No Ordinary Cast

Normally, I review the episode of a show, but in the case of “No Ordinary Family,” I’d much rather talk about its extraordinary (pun intended) cast. Warning: minor spoilers ahead.

But to start with, the pilot was freakin’ awesome. I’m a bit of a superhero fanatic, so I’ve been looking forward to the show since I heard about it. For me, it succeeds where “Heroes” failed. I loved “Heroes” in its first season, but it ultimately lost me because I wound up not caring about a single person on the show and the plot was too convoluted.

But within the first 20 minutes, I not only cared about the characters on “No Ordinary Family,” but I liked them. Maybe that’s because, instead of trying to be an action show with a family side story, it is really a family story that just happens to involve superpowers. I think, as the show progresses, it will become symbolic of the difficulties all families face, similar to how “Buffy the Vampire Slayer” was an allegory for being a teenager and feeling different and alone.

But like I said, I want to talk about the phenomenal cast. After all, it’s a testament to their abilities that I like the characters so much. And every single one of them is a virtual chameleon.

Michael Chiklis, for example, has played good cop in “The Commish,” bad cop in “The Shield,” and now fledgling-police-sketch-artist-turned-superdude. And it probably sounds like he’s been typecast as a cop, but his characters are so different that to compare them would be like day, dusk, and dead of night. Chiklis is no stranger to being a superhero, having played The Thing in the “Fantastic Four” movies, but he proves his superherodom (superheroness?) in the role of Jim, a man who feels his family drifting apart and who desperately wants to re-solidify their connection, all while fighting crime with his newfound superstrength.

I don’t even know where to start with Julie Benz. I’m pretty sure I’m in love with her. I’d have her kids, if I actually wanted kids (and it were physically possible). As the vampire/human/vampire/pregnant vampire Darla on “Buffy” and, more importantly, “Angel,” she stole my heart (and could’ve had my blood, if she’d asked). She’s beautiful, incredibly talented, and has gone from playing evil to a sweet but frazzled mom/scientist as easily as taking off the vampire prosthetic she used to wear (though I suspect its removal actually took a decent amount of time, but I liked the metaphor). Oh, and she can run really fast. I’d love that, since I despise driving.

Kay Panabaker, equally beautiful, caught my attention when she starred on “Summerland,” opposite the likes of Lori Loughlin and Jesse McCartney, but my favorite role of hers happens to be in “Sky High,” another superhero role. But where her character in “Sky High” was used to being a superhero (and superheroes were commonplace in that universe), here, she hates her superpower, because all it does is make being a teen more complicated. Though I have to admit, being able to hear other people’s thoughts could come in handy, especially at that point in life. –Update: Above, I stated that Kay Panabaker starred in Sky High, but that was her sister, Danielle. I apologize profusely and would just like to say, in my defense, that they look very similar and are both beautiful and talented.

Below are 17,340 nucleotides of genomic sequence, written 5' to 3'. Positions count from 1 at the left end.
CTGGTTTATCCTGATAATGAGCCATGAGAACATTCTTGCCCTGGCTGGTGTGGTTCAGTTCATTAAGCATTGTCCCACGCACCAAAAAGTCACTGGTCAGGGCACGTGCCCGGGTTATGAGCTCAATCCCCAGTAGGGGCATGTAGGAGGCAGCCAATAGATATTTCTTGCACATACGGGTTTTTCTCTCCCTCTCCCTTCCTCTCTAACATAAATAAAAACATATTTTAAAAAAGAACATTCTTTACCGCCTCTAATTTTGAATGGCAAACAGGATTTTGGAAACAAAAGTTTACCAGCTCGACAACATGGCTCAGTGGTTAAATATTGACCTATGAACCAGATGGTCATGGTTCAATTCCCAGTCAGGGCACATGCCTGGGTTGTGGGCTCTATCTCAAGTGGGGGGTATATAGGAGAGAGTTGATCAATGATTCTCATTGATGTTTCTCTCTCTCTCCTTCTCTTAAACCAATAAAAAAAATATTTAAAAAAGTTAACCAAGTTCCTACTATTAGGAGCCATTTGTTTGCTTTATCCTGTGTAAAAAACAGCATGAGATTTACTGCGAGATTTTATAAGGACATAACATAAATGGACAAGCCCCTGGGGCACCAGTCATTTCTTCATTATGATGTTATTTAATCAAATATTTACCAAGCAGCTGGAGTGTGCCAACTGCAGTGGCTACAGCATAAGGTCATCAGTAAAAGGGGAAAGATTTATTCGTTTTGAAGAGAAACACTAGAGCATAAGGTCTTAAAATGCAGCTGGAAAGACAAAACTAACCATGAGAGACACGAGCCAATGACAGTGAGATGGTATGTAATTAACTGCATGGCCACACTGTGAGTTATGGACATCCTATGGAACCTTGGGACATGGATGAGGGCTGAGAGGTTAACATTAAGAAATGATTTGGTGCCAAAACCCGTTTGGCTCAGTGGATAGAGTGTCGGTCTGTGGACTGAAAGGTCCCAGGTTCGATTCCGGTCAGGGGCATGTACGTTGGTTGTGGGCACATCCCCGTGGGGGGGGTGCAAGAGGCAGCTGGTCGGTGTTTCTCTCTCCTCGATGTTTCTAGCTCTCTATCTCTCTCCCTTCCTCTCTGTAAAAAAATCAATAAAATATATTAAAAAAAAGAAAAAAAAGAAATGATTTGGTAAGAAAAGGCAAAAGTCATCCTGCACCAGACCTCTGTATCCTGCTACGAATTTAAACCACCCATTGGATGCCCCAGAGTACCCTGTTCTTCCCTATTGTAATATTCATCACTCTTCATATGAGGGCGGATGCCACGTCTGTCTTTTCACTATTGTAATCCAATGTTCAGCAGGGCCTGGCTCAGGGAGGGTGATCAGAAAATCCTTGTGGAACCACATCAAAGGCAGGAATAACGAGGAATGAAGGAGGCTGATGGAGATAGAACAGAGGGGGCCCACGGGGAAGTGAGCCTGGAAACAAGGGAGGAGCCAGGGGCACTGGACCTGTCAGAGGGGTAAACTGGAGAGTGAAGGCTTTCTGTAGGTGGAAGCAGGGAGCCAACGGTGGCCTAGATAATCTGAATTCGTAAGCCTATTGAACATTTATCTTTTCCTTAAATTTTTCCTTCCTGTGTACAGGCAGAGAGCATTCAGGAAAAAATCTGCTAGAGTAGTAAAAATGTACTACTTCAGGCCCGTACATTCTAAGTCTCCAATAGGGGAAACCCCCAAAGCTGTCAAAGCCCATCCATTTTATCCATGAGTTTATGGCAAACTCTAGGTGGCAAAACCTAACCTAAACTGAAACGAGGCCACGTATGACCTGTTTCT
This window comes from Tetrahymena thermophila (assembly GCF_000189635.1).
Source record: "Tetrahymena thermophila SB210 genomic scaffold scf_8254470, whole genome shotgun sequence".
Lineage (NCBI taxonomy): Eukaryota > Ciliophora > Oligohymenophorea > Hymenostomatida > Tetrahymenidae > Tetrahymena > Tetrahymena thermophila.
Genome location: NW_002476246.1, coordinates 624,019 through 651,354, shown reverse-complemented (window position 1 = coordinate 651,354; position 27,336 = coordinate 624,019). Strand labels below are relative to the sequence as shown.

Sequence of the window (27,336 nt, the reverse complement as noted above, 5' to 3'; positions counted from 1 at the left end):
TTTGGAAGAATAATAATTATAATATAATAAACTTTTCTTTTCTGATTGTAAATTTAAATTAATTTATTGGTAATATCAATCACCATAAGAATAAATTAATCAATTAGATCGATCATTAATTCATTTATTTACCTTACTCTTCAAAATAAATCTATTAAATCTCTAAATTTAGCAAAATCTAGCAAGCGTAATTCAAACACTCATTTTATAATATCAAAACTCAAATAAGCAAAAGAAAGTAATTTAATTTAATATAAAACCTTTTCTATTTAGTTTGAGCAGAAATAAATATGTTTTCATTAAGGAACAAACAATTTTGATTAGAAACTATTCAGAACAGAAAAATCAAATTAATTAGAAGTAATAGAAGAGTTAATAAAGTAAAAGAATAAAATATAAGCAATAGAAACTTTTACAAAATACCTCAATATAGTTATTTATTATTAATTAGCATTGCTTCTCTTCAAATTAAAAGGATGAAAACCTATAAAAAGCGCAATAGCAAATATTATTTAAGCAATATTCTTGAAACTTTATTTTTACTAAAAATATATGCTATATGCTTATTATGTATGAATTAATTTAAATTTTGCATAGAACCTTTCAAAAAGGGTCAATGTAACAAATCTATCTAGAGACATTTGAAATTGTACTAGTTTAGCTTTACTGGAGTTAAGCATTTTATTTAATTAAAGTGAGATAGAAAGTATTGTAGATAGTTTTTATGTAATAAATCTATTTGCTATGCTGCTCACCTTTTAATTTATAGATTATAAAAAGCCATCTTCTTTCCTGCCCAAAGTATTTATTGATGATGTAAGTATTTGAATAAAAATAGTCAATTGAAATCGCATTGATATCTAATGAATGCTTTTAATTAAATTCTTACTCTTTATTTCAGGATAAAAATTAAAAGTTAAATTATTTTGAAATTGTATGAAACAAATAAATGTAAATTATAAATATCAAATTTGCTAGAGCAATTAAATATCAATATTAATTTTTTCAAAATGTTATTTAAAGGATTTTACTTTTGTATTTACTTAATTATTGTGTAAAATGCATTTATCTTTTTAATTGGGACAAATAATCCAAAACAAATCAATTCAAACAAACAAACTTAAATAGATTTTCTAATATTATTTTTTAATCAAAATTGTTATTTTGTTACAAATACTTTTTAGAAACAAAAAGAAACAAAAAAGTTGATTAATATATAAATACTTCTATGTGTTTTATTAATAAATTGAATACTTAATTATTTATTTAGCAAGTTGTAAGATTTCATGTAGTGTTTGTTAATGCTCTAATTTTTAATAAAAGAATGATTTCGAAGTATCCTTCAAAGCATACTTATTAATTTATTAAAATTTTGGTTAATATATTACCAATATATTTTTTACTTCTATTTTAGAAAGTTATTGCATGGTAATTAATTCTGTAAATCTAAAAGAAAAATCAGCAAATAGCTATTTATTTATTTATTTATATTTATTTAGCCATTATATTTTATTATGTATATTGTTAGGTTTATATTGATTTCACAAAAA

Rounding out the family is Jimmy Bennett as younger teen JJ, formerly struggling in school but now supersmart. I know the least about Bennett, having only seen him as the young James Kirk in the reboot of “Star Trek.” I loved him in the part, and, as a lifelong Trekker, loved the reboot in general. I remain impressed with his acting chops here and expect him to become a household name before long, especially if “No Ordinary Family” succeeds as I expect (and hope) it will.

The only other cast member with whom I am familiar is Stephen Collins. I loved him on “7th Heaven,” and here he plays a very different (and far less nice) character. It’ll be interesting to see him play bad. Collins also happens to be a “Star Trek” alum. He starred in “Star Trek: The Motion Picture.” Again, all very different characters. Not to mention, he can sing, though that has nothing to do with “No Ordinary Family”…at least, not yet.

I will most definitely be tuning in for the next episode and, I suspect, all the episodes that follow. It’s fun, quirky, and I have a feeling it will develop an interesting mythology. And in case you haven’t figured it out yet, I love a show with a good mythology.


Nathan

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